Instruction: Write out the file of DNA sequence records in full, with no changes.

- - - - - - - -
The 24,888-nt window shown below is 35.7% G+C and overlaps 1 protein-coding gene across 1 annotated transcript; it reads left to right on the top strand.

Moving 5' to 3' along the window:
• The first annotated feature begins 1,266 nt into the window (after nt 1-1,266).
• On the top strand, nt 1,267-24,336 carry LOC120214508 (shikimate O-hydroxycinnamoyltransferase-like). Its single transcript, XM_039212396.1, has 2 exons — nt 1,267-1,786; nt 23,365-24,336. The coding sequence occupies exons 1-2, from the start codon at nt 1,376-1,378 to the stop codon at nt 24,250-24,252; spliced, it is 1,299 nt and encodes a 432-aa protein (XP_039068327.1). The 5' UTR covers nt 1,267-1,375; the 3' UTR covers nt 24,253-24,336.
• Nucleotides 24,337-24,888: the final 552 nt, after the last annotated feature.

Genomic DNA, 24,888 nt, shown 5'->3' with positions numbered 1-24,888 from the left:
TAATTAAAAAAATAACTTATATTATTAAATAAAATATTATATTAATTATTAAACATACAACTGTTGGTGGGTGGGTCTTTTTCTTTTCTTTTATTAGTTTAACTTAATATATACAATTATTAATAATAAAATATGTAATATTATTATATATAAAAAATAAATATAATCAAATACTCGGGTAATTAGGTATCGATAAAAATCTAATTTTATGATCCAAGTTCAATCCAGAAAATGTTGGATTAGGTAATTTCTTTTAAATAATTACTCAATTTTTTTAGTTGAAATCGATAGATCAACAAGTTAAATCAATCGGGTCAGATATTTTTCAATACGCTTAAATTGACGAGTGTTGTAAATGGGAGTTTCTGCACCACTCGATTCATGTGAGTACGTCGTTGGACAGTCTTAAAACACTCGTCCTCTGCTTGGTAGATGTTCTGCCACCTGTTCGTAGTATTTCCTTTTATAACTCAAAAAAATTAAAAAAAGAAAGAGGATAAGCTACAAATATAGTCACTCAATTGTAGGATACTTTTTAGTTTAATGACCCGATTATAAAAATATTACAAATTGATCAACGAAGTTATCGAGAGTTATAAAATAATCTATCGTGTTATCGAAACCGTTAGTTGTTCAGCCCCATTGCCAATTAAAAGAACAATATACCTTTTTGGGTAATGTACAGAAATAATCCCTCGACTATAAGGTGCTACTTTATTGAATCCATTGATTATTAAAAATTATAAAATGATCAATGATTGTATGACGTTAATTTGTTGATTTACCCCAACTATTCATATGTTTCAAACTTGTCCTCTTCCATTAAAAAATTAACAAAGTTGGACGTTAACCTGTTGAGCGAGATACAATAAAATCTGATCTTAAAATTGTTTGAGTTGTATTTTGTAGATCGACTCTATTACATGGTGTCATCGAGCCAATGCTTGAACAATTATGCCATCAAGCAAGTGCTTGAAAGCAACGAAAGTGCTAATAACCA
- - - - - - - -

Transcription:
The 24,888-nt window shown below is 35.7% G+C and overlaps 1 protein-coding gene across 1 annotated transcript; it reads left to right on the top strand.

Moving 5' to 3' along the window:
• The first annotated feature begins 1,266 nt into the window (after nt 1-1,266).
• On the top strand, nt 1,267-24,336 carry LOC120214508 (shikimate O-hydroxycinnamoyltransferase-like). Its single transcript, XM_039212396.1, has 2 exons — nt 1,267-1,786; nt 23,365-24,336. The coding sequence occupies exons 1-2, from the start codon at nt 1,376-1,378 to the stop codon at nt 24,250-24,252; spliced, it is 1,299 nt and encodes a 432-aa protein (XP_039068327.1). The 5' UTR covers nt 1,267-1,375; the 3' UTR covers nt 24,253-24,336.
• Nucleotides 24,337-24,888: the final 552 nt, after the last annotated feature.

Genomic DNA, 24,888 nt, shown 5'->3' with positions numbered 1-24,888 from the left:
TAATTAAAAAAATAACTTATATTATTAAATAAAATATTATATTAATTATTAAACATACAACTGTTGGTGGGTGGGTCTTTTTCTTTTCTTTTATTAGTTTAACTTAATATATACAATTATTAATAATAAAATATGTAATATTATTATATATAAAAAATAAATATAATCAAATACTCGGGTAATTAGGTATCGATAAAAATCTAATTTTATGATCCAAGTTCAATCCAGAAAATGTTGGATTAGGTAATTTCTTTTAAATAATTACTCAATTTTTTTAGTTGAAATCGATAGATCAACAAGTTAAATCAATCGGGTCAGATATTTTTCAATACGCTTAAATTGACGAGTGTTGTAAATGGGAGTTTCTGCACCACTCGATTCATGTGAGTACGTCGTTGGACAGTCTTAAAACACTCGTCCTCTGCTTGGTAGATGTTCTGCCACCTGTTCGTAGTATTTCCTTTTATAACTCAAAAAAATTAAAAAAAGAAAGAGGATAAGCTACAAATATAGTCACTCAATTGTAGGATACTTTTTAGTTTAATGACCCGATTATAAAAATATTACAAATTGATCAACGAAGTTATCGAGAGTTATAAAATAATCTATCGTGTTATCGAAACCGTTAGTTGTTCAGCCCCATTGCCAATTAAAAGAACAATATACCTTTTTGGGTAATGTACAGAAATAATCCCTCGACTATAAGGTGCTACTTTATTGAATCCATTGATTATTAAAAATTATAAAATGATCAATGATTGTATGACGTTAATTTGTTGATTTACCCCAACTATTCATATGTTTCAAACTTGTCCTCTTCCATTAAAAAATTAACAAAGTTGGACGTTAACCTGTTGAGCGAGATACAATAAAATCTGATCTTAAAATTGTTTGAGTTGTATTTTGTAGATCGACTCTATTACATGGTGTCATCGAGCCAATGCTTGAACAATTATGCCATCAAGCAAGTGCTTGAAAGCAACGAAAGTGCTAATAACCA